- Originally published on the Bartitsu.org site on Thursday, 17th February 2011
I do not recognise a trip, throw or hold in the Japanese method which is not to be found in the Lancashire, Devonshire, Cumberland and Westmoreland, Greco-Roman or Catch-hold styles. Even the scissors-throw has been practiced by rongas and poachers since time immemorial, and is known among them as the ‘Salisbury Shake’. – Professor Andrew Newton
At the height of the early 1900s controversy surrounding the efficiency of Japanese unarmed combat, it was not uncommon for critics to suggest that jiujitsu was, in fact, nothing new at all; that similar or identical methods were already known in the Western world. Charles Charlemont, championing the cause of French kickboxing against the supposed novelties of jiujitsu, responded to a journalist’s question by remarking:
What do I think of this jiujitsu, which is attaining such excellent publicity? I think that it has been here in Europe for a long time. The proof is here.
… and drew from his library a copy of the book Clear Instructions on the Excellent Art of Wrestling (1674). The parallels between the method detailed in that book and jiujitsu were not lost on Bartitsu Club instructor Capt. Alfred Hutton, who included an escort technique from Clear Instructions in his monograph on Ju Jitsu for Schoolboys.
Similarly, Police Sergeant G.H. Wheeldon was to note:
I might say that with the exception of one throw, the whole of the throws in Ju-jutsu are to be found in the Cornish or the Cumberland and Westmoreland styles. Also the scissors-hold belongs to the catch-as-catch-can, and I can prove this by books published in 1826, many years before Japan opened her doors to other nations.
It’s true that nationalistic sentiment was rife during the Edwardian era and also that there are, in fact, many common techniques between traditional Japanese and English wrestling styles. It’s also true that some of the most vehement critics were evidently not aware of the full jiujitsu repertoire. Still, it’s intriguing to speculate about the parallel tradition of unorthodox fighting tricks hinted at in some of these comments.
As described in the 1913 book The Walled City: a Story of the Criminal Insane, by Edward Huntington Williams, there had apparently existed an un-named system of control and escort holds, clandestinely practiced among workers in American psychiatric hospitals and dating back to the mid-19th century:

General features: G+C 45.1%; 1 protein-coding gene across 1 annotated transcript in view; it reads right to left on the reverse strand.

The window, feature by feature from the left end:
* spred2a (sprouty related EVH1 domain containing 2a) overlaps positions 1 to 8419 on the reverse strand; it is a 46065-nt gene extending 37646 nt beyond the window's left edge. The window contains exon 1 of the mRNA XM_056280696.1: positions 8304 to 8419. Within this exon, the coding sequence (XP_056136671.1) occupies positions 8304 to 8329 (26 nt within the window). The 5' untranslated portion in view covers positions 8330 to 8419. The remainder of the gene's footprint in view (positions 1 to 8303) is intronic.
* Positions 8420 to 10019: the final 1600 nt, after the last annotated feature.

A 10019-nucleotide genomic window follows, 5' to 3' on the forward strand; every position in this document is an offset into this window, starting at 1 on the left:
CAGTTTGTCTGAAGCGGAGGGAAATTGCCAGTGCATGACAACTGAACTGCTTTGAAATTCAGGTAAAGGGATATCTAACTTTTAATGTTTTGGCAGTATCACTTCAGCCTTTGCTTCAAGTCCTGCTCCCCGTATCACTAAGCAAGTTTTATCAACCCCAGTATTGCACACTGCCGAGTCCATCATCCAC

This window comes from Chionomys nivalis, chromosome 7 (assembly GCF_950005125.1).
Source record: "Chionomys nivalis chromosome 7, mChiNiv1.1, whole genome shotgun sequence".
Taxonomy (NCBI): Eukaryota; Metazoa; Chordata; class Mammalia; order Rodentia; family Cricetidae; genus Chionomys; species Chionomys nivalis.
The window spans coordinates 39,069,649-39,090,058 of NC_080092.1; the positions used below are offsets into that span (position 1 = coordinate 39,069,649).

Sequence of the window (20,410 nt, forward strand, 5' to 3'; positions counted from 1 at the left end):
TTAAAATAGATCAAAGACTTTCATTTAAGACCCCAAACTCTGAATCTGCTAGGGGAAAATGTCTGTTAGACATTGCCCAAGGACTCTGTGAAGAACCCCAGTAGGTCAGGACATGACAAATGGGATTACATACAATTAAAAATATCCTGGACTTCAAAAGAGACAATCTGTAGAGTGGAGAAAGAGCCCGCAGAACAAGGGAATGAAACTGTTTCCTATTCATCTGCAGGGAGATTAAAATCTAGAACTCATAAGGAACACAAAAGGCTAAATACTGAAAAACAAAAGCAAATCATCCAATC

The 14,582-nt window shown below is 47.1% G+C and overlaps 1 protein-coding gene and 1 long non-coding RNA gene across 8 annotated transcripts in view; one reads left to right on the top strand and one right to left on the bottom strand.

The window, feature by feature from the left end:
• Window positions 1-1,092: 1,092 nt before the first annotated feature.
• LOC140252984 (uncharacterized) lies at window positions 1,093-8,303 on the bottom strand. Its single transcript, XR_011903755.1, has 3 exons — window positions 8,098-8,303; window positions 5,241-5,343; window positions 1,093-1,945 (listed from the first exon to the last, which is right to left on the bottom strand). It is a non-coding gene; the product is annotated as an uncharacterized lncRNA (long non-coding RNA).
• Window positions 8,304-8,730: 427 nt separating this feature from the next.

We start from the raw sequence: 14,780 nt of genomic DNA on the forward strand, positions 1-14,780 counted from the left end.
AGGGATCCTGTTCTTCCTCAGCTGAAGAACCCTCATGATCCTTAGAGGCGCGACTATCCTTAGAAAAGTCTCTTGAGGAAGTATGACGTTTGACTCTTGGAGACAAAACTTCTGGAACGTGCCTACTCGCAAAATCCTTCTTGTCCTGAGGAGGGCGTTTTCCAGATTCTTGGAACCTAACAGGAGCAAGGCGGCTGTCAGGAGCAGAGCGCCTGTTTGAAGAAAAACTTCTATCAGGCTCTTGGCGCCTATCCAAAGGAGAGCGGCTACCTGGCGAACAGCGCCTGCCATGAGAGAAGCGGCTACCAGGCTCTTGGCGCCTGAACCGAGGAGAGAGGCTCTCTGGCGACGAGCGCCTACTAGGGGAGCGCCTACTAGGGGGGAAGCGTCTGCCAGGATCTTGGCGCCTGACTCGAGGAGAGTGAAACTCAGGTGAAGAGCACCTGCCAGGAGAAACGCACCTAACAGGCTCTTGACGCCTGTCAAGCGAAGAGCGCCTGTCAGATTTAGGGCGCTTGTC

None of these methods were countenanced by any of the officers in control of any institution; and, in truth, a large number of the officers never even suspected their existence, although the attendants sometimes used them under the very noses of their superior officers, without detection, or without injury to the patient. And when the much advertised Japanese jiu jitsu took the country by storm as a novelty a few years ago these veteran attendants had their little laugh all to themselves. It wasn’t so much of a novelty to them as to the generality of people.
Even earlier, self defence “tricks” far outside the rules of boxing and wrestling had frequently been appended to manuals on orthodox combat sports, or occasionally catalogued in books such as the Baron Charles de Berenger’s How to Protect Life and Property (1838). As the anonymous author of the article Tricks of Self Defence (1899) put it:
“There is a lot of talk about new methods of self-defence,” said an old sporting man, “but it seems to me that it is only an elaboration of what almost every man who followed the game in past days had to know or go under.
It’s entirely possible that some of the unusual techniques recorded in early 20th century jiujitsu manuals were remnants of this informal tradition, which likely comprised equal parts improvisation, word-of-mouth example and “gym wisdom” passed along by generations of athletes, street fighters and police trainers. In a sense, perhaps, Barton-Wright’s introduction of jiujitsu and development of Bartitsu offered a framework by which some of these tricks could be practiced and recorded.